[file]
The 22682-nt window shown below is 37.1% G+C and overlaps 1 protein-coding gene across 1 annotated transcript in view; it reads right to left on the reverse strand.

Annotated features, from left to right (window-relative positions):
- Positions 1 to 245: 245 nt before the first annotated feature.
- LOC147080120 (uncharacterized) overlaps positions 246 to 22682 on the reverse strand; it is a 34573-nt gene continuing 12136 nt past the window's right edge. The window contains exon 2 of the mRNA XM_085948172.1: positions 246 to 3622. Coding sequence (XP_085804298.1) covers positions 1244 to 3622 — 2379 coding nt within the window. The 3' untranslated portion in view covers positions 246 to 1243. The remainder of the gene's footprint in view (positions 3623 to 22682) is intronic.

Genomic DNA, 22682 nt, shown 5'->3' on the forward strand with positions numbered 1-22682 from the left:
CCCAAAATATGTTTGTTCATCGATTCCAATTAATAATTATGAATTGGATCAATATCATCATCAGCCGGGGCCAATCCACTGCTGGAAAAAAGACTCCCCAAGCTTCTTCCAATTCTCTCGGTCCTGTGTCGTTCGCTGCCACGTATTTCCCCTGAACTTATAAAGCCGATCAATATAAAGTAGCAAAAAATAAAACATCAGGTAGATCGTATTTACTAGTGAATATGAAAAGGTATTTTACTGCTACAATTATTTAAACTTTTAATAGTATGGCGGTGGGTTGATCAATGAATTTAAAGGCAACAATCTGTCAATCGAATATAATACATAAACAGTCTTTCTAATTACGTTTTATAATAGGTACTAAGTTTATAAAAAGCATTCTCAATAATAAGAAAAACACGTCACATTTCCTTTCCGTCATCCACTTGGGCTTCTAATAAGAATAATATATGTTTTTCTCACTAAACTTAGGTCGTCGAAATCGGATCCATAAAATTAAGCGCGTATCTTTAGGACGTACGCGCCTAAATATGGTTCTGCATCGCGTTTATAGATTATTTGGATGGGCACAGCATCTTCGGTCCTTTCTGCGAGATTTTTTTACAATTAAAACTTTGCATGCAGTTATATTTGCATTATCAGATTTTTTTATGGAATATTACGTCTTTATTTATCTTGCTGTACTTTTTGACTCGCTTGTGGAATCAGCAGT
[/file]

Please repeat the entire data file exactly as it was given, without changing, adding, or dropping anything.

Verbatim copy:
The 22682-nt window shown below is 37.1% G+C and overlaps 1 protein-coding gene across 1 annotated transcript in view; it reads right to left on the reverse strand.

Annotated features, from left to right (window-relative positions):
- Positions 1 to 245: 245 nt before the first annotated feature.
- LOC147080120 (uncharacterized) overlaps positions 246 to 22682 on the reverse strand; it is a 34573-nt gene continuing 12136 nt past the window's right edge. The window contains exon 2 of the mRNA XM_085948172.1: positions 246 to 3622. Coding sequence (XP_085804298.1) covers positions 1244 to 3622 — 2379 coding nt within the window. The 3' untranslated portion in view covers positions 246 to 1243. The remainder of the gene's footprint in view (positions 3623 to 22682) is intronic.

Genomic DNA, 22682 nt, shown 5'->3' on the forward strand with positions numbered 1-22682 from the left:
CCCAAAATATGTTTGTTCATCGATTCCAATTAATAATTATGAATTGGATCAATATCATCATCAGCCGGGGCCAATCCACTGCTGGAAAAAAGACTCCCCAAGCTTCTTCCAATTCTCTCGGTCCTGTGTCGTTCGCTGCCACGTATTTCCCCTGAACTTATAAAGCCGATCAATATAAAGTAGCAAAAAATAAAACATCAGGTAGATCGTATTTACTAGTGAATATGAAAAGGTATTTTACTGCTACAATTATTTAAACTTTTAATAGTATGGCGGTGGGTTGATCAATGAATTTAAAGGCAACAATCTGTCAATCGAATATAATACATAAACAGTCTTTCTAATTACGTTTTATAATAGGTACTAAGTTTATAAAAAGCATTCTCAATAATAAGAAAAACACGTCACATTTCCTTTCCGTCATCCACTTGGGCTTCTAATAAGAATAATATATGTTTTTCTCACTAAACTTAGGTCGTCGAAATCGGATCCATAAAATTAAGCGCGTATCTTTAGGACGTACGCGCCTAAATATGGTTCTGCATCGCGTTTATAGATTATTTGGATGGGCACAGCATCTTCGGTCCTTTCTGCGAGATTTTTTTACAATTAAAACTTTGCATGCAGTTATATTTGCATTATCAGATTTTTTTATGGAATATTACGTCTTTATTTATCTTGCTGTACTTTTTGACTCGCTTGTGGAATCAGCAGT